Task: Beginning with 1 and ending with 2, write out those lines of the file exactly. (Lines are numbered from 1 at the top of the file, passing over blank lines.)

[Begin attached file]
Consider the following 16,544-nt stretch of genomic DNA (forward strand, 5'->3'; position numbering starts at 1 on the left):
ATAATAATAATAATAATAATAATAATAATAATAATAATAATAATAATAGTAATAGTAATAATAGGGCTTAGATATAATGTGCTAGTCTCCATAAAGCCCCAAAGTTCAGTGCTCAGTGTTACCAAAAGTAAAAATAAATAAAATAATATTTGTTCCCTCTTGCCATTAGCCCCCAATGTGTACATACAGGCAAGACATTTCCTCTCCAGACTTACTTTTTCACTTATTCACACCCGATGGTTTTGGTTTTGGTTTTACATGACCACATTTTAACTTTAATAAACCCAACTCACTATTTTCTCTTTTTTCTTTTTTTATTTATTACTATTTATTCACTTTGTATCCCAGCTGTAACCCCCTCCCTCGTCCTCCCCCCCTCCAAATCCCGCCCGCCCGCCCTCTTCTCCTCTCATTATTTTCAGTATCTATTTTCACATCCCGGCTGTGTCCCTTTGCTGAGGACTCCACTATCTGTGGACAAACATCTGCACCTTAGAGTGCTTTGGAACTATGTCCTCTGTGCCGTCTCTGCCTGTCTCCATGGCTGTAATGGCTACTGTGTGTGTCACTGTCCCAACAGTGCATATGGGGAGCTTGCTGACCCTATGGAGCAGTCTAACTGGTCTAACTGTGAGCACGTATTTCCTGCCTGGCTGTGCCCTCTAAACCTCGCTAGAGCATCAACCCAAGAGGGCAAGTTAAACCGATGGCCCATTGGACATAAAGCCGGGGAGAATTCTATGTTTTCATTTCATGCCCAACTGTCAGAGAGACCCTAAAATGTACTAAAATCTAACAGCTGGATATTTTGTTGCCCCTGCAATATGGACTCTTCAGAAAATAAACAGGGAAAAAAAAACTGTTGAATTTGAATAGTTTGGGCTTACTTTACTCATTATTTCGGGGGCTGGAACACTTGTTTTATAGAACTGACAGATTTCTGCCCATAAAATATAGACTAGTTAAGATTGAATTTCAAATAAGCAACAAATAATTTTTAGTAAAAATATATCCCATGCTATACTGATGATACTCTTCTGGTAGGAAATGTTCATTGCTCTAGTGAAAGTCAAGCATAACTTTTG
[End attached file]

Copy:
Consider the following 16,544-nt stretch of genomic DNA (forward strand, 5'->3'; position numbering starts at 1 on the left):
ATAATAATAATAATAATAATAATAATAATAATAATAATAATAATAATAGTAATAGTAATAATAGGGCTTAGATATAATGTGCTAGTCTCCATAAAGCCCCAAAGTTCAGTGCTCAGTGTTACCAAAAGTAAAAATAAATAAAATAATATTTGTTCCCTCTTGCCATTAGCCCCCAATGTGTACATACAGGCAAGACATTTCCTCTCCAGACTTACTTTTTCACTTATTCACACCCGATGGTTTTGGTTTTGGTTTTACATGACCACATTTTAACTTTAATAAACCCAACTCACTATTTTCTCTTTTTTCTTTTTTTATTTATTACTATTTATTCACTTTGTATCCCAGCTGTAACCCCCTCCCTCGTCCTCCCCCCCTCCAAATCCCGCCCGCCCGCCCTCTTCTCCTCTCATTATTTTCAGTATCTATTTTCACATCCCGGCTGTGTCCCTTTGCTGAGGACTCCACTATCTGTGGACAAACATCTGCACCTTAGAGTGCTTTGGAACTATGTCCTCTGTGCCGTCTCTGCCTGTCTCCATGGCTGTAATGGCTACTGTGTGTGTCACTGTCCCAACAGTGCATATGGGGAGCTTGCTGACCCTATGGAGCAGTCTAACTGGTCTAACTGTGAGCACGTATTTCCTGCCTGGCTGTGCCCTCTAAACCTCGCTAGAGCATCAACCCAAGAGGGCAAGTTAAACCGATGGCCCATTGGACATAAAGCCGGGGAGAATTCTATGTTTTCATTTCATGCCCAACTGTCAGAGAGACCCTAAAATGTACTAAAATCTAACAGCTGGATATTTTGTTGCCCCTGCAATATGGACTCTTCAGAAAATAAACAGGGAAAAAAAAACTGTTGAATTTGAATAGTTTGGGCTTACTTTACTCATTATTTCGGGGGCTGGAACACTTGTTTTATAGAACTGACAGATTTCTGCCCATAAAATATAGACTAGTTAAGATTGAATTTCAAATAAGCAACAAATAATTTTTAGTAAAAATATATCCCATGCTATACTGATGATACTCTTCTGGTAGGAAATGTTCATTGCTCTAGTGAAAGTCAAGCATAACTTTTG